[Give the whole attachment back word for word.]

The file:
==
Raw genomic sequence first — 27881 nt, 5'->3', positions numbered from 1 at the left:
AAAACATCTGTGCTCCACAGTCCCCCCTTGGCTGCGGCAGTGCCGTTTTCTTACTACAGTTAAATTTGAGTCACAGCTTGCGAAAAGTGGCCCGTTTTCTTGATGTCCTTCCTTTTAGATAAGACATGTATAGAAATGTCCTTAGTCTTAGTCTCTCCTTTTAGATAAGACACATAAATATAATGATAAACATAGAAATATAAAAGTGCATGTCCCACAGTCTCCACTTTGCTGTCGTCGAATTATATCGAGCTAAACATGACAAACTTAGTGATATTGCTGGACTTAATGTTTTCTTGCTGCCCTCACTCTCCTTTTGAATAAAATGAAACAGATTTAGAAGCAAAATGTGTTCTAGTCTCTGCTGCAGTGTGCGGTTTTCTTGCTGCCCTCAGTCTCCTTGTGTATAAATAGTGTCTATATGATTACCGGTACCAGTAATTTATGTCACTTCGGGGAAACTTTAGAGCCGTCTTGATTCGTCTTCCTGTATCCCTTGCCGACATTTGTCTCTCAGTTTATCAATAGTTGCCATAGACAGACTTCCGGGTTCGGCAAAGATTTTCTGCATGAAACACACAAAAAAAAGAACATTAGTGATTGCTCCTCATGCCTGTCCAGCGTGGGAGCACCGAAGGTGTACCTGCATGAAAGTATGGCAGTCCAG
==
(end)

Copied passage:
Raw genomic sequence first — 27881 nt, 5'->3', positions numbered from 1 at the left:
AAAACATCTGTGCTCCACAGTCCCCCCTTGGCTGCGGCAGTGCCGTTTTCTTACTACAGTTAAATTTGAGTCACAGCTTGCGAAAAGTGGCCCGTTTTCTTGATGTCCTTCCTTTTAGATAAGACATGTATAGAAATGTCCTTAGTCTTAGTCTCTCCTTTTAGATAAGACACATAAATATAATGATAAACATAGAAATATAAAAGTGCATGTCCCACAGTCTCCACTTTGCTGTCGTCGAATTATATCGAGCTAAACATGACAAACTTAGTGATATTGCTGGACTTAATGTTTTCTTGCTGCCCTCACTCTCCTTTTGAATAAAATGAAACAGATTTAGAAGCAAAATGTGTTCTAGTCTCTGCTGCAGTGTGCGGTTTTCTTGCTGCCCTCAGTCTCCTTGTGTATAAATAGTGTCTATATGATTACCGGTACCAGTAATTTATGTCACTTCGGGGAAACTTTAGAGCCGTCTTGATTCGTCTTCCTGTATCCCTTGCCGACATTTGTCTCTCAGTTTATCAATAGTTGCCATAGACAGACTTCCGGGTTCGGCAAAGATTTTCTGCATGAAACACACAAAAAAAAGAACATTAGTGATTGCTCCTCATGCCTGTCCAGCGTGGGAGCACCGAAGGTGTACCTGCATGAAAGTATGGCAGTCCAG